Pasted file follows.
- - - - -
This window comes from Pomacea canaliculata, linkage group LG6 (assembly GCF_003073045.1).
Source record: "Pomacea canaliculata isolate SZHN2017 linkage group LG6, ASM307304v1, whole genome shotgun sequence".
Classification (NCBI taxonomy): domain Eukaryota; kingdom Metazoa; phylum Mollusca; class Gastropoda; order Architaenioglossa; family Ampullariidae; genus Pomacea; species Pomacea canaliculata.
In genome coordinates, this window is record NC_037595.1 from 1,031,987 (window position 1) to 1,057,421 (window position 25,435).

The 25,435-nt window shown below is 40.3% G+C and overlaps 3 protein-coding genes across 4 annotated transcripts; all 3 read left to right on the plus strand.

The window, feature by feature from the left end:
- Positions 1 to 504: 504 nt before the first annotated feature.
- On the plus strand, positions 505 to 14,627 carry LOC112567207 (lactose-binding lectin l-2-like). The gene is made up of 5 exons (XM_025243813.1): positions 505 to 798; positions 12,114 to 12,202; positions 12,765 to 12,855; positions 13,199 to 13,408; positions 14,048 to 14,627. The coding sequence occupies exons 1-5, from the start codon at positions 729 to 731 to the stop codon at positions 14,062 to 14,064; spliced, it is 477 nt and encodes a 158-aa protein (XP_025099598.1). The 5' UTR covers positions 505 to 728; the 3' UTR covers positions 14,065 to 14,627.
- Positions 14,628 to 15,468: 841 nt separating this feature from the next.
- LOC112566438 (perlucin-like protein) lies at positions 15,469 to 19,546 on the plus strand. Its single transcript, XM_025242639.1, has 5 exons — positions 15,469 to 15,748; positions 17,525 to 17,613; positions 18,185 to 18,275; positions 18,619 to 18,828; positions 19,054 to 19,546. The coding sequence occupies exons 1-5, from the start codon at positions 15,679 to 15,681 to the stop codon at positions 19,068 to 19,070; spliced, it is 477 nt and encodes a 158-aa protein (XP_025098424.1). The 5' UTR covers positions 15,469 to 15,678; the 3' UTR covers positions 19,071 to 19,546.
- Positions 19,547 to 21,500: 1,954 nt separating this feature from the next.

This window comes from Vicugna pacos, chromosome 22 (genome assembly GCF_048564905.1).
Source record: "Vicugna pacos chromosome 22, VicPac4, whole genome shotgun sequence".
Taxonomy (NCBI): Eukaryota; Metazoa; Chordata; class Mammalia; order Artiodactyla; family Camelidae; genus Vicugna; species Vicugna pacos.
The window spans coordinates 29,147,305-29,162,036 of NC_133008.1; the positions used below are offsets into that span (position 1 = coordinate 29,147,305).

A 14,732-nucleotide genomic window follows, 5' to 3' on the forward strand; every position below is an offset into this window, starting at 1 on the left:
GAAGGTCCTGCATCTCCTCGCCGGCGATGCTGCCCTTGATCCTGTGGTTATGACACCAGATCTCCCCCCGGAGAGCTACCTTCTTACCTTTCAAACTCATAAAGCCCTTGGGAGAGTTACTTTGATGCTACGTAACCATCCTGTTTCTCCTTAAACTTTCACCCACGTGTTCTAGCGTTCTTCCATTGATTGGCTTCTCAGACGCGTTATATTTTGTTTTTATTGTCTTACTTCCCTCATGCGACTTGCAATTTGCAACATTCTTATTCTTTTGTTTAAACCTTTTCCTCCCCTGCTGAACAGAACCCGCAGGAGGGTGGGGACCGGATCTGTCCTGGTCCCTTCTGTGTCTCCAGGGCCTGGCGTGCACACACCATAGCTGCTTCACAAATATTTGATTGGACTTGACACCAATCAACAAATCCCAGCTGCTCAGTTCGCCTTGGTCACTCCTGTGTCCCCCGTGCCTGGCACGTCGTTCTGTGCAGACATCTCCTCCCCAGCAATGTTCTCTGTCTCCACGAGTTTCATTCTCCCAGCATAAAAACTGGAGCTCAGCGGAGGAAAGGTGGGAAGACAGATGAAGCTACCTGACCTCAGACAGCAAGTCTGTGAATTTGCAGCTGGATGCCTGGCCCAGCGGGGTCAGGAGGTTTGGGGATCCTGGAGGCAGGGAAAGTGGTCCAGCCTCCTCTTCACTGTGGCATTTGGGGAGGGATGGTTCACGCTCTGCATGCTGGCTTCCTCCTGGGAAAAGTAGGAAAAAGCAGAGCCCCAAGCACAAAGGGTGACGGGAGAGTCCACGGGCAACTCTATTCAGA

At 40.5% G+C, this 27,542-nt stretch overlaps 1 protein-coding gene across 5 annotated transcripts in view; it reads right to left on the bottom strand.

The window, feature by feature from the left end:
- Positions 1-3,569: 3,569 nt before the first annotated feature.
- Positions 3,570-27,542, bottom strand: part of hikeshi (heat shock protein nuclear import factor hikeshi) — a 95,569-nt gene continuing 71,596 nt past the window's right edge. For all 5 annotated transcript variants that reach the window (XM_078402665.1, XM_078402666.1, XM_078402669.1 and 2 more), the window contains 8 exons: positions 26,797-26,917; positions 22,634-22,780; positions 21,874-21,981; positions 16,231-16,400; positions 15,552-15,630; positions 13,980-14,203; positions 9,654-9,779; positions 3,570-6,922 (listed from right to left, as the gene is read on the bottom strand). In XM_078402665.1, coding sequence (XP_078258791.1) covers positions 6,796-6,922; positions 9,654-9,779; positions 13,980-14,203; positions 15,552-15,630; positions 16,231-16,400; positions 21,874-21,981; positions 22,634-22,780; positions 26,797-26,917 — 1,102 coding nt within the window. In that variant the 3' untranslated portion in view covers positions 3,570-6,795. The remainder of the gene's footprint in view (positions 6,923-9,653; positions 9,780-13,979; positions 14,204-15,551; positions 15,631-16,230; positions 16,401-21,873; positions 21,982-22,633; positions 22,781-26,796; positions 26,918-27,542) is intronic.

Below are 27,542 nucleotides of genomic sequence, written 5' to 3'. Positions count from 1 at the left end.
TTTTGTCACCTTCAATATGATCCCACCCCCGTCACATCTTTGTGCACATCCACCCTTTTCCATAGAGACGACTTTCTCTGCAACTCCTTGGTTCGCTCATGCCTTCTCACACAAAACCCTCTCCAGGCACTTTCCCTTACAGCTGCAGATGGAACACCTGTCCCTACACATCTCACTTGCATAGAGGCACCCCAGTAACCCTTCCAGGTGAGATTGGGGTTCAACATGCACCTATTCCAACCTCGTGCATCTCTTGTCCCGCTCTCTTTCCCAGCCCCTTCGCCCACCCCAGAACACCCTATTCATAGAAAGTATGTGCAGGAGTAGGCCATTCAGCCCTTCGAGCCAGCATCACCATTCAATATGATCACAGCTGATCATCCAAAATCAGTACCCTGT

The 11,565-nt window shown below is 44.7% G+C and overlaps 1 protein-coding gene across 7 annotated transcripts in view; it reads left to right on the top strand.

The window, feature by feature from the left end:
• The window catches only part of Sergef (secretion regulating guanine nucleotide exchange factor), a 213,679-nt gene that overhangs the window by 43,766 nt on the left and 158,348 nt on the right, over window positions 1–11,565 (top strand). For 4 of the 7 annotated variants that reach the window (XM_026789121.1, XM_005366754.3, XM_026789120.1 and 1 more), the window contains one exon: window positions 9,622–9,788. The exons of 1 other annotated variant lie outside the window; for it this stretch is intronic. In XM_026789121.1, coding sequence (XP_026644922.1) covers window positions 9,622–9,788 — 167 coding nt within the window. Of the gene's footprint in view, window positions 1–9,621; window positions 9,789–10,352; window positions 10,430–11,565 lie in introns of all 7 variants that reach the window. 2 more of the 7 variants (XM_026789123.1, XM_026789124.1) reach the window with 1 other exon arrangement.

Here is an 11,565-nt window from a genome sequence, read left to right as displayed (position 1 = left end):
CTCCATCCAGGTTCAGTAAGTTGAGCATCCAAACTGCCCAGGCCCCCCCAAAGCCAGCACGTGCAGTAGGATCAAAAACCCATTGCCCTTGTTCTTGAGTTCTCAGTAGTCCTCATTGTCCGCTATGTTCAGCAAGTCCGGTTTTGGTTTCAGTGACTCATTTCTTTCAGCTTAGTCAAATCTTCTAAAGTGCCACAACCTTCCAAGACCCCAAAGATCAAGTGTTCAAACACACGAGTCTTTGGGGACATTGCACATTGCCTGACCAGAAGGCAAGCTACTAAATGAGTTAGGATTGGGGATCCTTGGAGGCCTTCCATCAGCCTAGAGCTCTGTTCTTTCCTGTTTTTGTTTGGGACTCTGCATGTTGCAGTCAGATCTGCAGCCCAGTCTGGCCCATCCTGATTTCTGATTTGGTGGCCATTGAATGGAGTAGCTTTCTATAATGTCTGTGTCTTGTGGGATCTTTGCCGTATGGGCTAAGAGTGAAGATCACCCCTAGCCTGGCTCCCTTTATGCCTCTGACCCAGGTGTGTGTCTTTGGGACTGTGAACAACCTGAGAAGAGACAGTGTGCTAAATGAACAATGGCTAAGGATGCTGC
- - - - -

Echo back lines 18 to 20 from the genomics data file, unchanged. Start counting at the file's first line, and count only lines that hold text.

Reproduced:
At 40.5% G+C, this 27,542-nt stretch overlaps 1 protein-coding gene across 5 annotated transcripts in view; it reads right to left on the bottom strand.

The window, feature by feature from the left end:
- Positions 1-3,569: 3,569 nt before the first annotated feature.